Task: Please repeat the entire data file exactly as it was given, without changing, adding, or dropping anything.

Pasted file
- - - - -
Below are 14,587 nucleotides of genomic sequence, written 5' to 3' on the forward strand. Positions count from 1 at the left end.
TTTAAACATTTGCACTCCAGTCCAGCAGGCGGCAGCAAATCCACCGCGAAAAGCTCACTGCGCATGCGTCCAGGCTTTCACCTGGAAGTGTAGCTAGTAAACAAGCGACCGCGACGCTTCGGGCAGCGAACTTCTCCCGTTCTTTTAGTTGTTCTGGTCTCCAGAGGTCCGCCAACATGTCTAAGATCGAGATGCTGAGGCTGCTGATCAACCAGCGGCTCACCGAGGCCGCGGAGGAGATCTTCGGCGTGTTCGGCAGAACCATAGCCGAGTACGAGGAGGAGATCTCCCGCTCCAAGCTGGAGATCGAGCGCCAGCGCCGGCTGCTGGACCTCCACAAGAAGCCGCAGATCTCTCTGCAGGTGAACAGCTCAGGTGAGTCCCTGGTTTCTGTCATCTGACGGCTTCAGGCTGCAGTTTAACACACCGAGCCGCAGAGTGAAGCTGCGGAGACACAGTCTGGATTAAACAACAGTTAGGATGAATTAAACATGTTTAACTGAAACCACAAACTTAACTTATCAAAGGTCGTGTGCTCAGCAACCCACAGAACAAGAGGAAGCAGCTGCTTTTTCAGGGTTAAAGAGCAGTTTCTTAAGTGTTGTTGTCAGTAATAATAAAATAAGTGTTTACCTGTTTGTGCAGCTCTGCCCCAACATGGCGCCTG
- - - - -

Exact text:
Below are 14,587 nucleotides of genomic sequence, written 5' to 3' on the forward strand. Positions count from 1 at the left end.
TTTAAACATTTGCACTCCAGTCCAGCAGGCGGCAGCAAATCCACCGCGAAAAGCTCACTGCGCATGCGTCCAGGCTTTCACCTGGAAGTGTAGCTAGTAAACAAGCGACCGCGACGCTTCGGGCAGCGAACTTCTCCCGTTCTTTTAGTTGTTCTGGTCTCCAGAGGTCCGCCAACATGTCTAAGATCGAGATGCTGAGGCTGCTGATCAACCAGCGGCTCACCGAGGCCGCGGAGGAGATCTTCGGCGTGTTCGGCAGAACCATAGCCGAGTACGAGGAGGAGATCTCCCGCTCCAAGCTGGAGATCGAGCGCCAGCGCCGGCTGCTGGACCTCCACAAGAAGCCGCAGATCTCTCTGCAGGTGAACAGCTCAGGTGAGTCCCTGGTTTCTGTCATCTGACGGCTTCAGGCTGCAGTTTAACACACCGAGCCGCAGAGTGAAGCTGCGGAGACACAGTCTGGATTAAACAACAGTTAGGATGAATTAAACATGTTTAACTGAAACCACAAACTTAACTTATCAAAGGTCGTGTGCTCAGCAACCCACAGAACAAGAGGAAGCAGCTGCTTTTTCAGGGTTAAAGAGCAGTTTCTTAAGTGTTGTTGTCAGTAATAATAAAATAAGTGTTTACCTGTTTGTGCAGCTCTGCCCCAACATGGCGCCTG